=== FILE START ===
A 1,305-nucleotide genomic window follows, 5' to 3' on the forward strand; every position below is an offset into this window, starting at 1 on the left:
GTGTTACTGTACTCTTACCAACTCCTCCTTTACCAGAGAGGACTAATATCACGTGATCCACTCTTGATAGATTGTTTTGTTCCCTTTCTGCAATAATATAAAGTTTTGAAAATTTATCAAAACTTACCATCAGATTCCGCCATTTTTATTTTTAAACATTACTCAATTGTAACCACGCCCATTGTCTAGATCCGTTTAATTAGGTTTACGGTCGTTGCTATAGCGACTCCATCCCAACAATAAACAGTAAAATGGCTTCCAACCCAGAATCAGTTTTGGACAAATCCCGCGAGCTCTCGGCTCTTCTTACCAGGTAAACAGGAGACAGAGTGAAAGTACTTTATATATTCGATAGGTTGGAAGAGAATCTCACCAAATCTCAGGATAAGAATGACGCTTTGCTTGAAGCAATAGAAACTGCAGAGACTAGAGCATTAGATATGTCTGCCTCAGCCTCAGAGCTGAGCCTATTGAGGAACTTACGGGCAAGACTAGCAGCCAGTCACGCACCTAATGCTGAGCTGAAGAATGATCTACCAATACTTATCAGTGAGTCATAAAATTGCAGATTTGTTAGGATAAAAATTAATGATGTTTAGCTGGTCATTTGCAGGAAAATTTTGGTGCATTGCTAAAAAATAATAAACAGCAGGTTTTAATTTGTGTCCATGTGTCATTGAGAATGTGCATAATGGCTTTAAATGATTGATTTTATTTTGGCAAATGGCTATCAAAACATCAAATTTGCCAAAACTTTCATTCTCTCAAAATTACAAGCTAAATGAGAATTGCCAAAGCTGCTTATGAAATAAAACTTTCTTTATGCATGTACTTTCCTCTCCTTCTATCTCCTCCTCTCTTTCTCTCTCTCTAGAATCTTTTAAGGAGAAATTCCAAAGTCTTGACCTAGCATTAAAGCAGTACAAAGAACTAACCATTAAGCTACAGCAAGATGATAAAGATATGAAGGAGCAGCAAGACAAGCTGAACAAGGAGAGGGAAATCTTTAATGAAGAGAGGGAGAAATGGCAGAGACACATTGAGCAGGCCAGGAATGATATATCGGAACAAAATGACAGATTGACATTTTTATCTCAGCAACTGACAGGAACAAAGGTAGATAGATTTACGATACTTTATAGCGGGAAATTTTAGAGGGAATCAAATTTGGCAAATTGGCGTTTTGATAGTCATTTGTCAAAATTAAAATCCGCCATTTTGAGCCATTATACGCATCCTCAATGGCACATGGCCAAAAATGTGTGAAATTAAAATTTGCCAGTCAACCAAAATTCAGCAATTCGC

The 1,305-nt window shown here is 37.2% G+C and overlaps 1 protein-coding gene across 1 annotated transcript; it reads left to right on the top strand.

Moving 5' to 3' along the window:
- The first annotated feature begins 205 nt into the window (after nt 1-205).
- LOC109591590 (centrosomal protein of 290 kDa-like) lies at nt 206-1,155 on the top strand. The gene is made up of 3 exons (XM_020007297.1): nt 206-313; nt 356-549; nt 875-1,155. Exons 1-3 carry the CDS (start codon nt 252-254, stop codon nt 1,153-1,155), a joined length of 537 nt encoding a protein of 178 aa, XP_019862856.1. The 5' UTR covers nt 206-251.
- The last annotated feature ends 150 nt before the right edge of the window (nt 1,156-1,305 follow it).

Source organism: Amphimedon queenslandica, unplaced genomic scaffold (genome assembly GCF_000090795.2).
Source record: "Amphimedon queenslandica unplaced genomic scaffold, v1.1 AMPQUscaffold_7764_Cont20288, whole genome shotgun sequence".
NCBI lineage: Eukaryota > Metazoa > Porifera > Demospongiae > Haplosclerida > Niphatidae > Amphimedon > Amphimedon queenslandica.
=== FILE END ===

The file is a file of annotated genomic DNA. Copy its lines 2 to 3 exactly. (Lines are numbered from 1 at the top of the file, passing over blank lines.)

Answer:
GTGTTACTGTACTCTTACCAACTCCTCCTTTACCAGAGAGGACTAATATCACGTGATCCACTCTTGATAGATTGTTTTGTTCCCTTTCTGCAATAATATAAAGTTTTGAAAATTTATCAAAACTTACCATCAGATTCCGCCATTTTTATTTTTAAACATTACTCAATTGTAACCACGCCCATTGTCTAGATCCGTTTAATTAGGTTTACGGTCGTTGCTATAGCGACTCCATCCCAACAATAAACAGTAAAATGGCTTCCAACCCAGAATCAGTTTTGGACAAATCCCGCGAGCTCTCGGCTCTTCTTACCAGGTAAACAGGAGACAGAGTGAAAGTACTTTATATATTCGATAGGTTGGAAGAGAATCTCACCAAATCTCAGGATAAGAATGACGCTTTGCTTGAAGCAATAGAAACTGCAGAGACTAGAGCATTAGATATGTCTGCCTCAGCCTCAGAGCTGAGCCTATTGAGGAACTTACGGGCAAGACTAGCAGCCAGTCACGCACCTAATGCTGAGCTGAAGAATGATCTACCAATACTTATCAGTGAGTCATAAAATTGCAGATTTGTTAGGATAAAAATTAATGATGTTTAGCTGGTCATTTGCAGGAAAATTTTGGTGCATTGCTAAAAAATAATAAACAGCAGGTTTTAATTTGTGTCCATGTGTCATTGAGAATGTGCATAATGGCTTTAAATGATTGATTTTATTTTGGCAAATGGCTATCAAAACATCAAATTTGCCAAAACTTTCATTCTCTCAAAATTACAAGCTAAATGAGAATTGCCAAAGCTGCTTATGAAATAAAACTTTCTTTATGCATGTACTTTCCTCTCCTTCTATCTCCTCCTCTCTTTCTCTCTCTCTAGAATCTTTTAAGGAGAAATTCCAAAGTCTTGACCTAGCATTAAAGCAGTACAAAGAACTAACCATTAAGCTACAGCAAGATGATAAAGATATGAAGGAGCAGCAAGACAAGCTGAACAAGGAGAGGGAAATCTTTAATGAAGAGAGGGAGAAATGGCAGAGACACATTGAGCAGGCCAGGAATGATATATCGGAACAAAATGACAGATTGACATTTTTATCTCAGCAACTGACAGGAACAAAGGTAGATAGATTTACGATACTTTATAGCGGGAAATTTTAGAGGGAATCAAATTTGGCAAATTGGCGTTTTGATAGTCATTTGTCAAAATTAAAATCCGCCATTTTGAGCCATTATACGCATCCTCAATGGCACATGGCCAAAAATGTGTGAAATTAAAATTTGCCAGTCAACCAAAATTCAGCAATTCGC

The 1,305-nt window shown here is 37.2% G+C and overlaps 1 protein-coding gene across 1 annotated transcript; it reads left to right on the top strand.